Syndromatic Treatment and STD Symptoms

Syndromatic treatment refers to the practice of selecting treatment for sexually transmitted diseases (STDs) based on symptoms, rather than based on a diagnosis of the infectious organism. This treatment approach is usually done in low-resource settings where the cost of testing is prohibitive or where it is difficult to get people to come back for test results.

While it can be efficient sometimes, there are two main problems with syndromatic treatment.

  1. Many sexually transmitted diseases are asymptomatic. Many people with HIV, chlamydia, gonorrhea, herpes, and other STDs won't have symptoms for years. In fact, they may never have them at all.
  2. The symptoms of STDs can be non-specific. A liquid discharge, in particular, can be caused by many different types of pathogens (infectious viruses, bacteria, or fungi).

Without a test that identifies the infectious pathogen, it can be very hard to figure out what the best treatment is. For that matter, it can be very hard to figure out what any effective treatment is.

Woman sitting in doctor's office
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In the United States, STD testing is pretty widely available. That means syndromatic treatment is less common in this country. That's a good thing. If your infection is treated with the wrong antibiotic, it won't be effective. The wrong antibiotic may also increase your risk of developing antibiotic-resistant strains of the disease.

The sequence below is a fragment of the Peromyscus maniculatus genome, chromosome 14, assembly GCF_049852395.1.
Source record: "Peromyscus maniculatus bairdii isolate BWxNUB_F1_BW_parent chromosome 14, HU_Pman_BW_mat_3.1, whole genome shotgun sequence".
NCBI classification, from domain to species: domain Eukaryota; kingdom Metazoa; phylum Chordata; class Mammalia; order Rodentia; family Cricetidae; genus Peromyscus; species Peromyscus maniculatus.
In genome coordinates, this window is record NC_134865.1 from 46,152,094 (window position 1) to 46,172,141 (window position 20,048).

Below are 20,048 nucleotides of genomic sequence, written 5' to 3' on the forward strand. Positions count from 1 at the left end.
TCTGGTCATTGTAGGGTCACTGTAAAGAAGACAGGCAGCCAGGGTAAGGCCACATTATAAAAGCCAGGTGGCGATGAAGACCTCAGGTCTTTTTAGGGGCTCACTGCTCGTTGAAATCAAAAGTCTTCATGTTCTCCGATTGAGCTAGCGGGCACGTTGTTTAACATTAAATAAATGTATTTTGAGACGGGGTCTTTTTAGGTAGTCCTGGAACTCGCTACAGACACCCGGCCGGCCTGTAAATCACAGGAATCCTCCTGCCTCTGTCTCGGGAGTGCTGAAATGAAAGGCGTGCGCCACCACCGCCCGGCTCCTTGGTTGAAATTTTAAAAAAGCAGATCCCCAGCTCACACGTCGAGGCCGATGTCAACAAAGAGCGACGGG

The fact that it is so difficult to diagnose most STDs based on their symptoms is one of the reasons why some doctors refuse to diagnose individuals over the Internet. In these cases, it would be difficult to make such diagnoses accurately.

Syndromic Treatment Is Better Than Nothing

There are circumstances where syndromic treatment can be useful. In short, syndromic treatment is better than nothing. But it's not better than a reliable testing program. 

In general, in areas where testing isn't available, syndromic treatment is better than no treatment.

Syndromic treatment may also be cost-effective in countries that only provide screening for individuals who have symptoms. For example, a study in Taiwan found that it was far cheaper than standard testing. However, they only looked at the costs for people who had symptoms. They didn't investigate how many asymptomatic cases were being missed. 

There's also evidence that syndromic treatment can be harmful, even in areas with low resources. In Kenya, for example, researchers found that it missed many cases of STDs in high-risk women. It also led to many cases of overtreatment for STDs that didn't actually exist. In other words, it was problematic in both directions. It failed to treat important infections while also giving drugs to women who didn't need them.

STD screening is important. The only way to know whether you have an STD is to get tested for one. 

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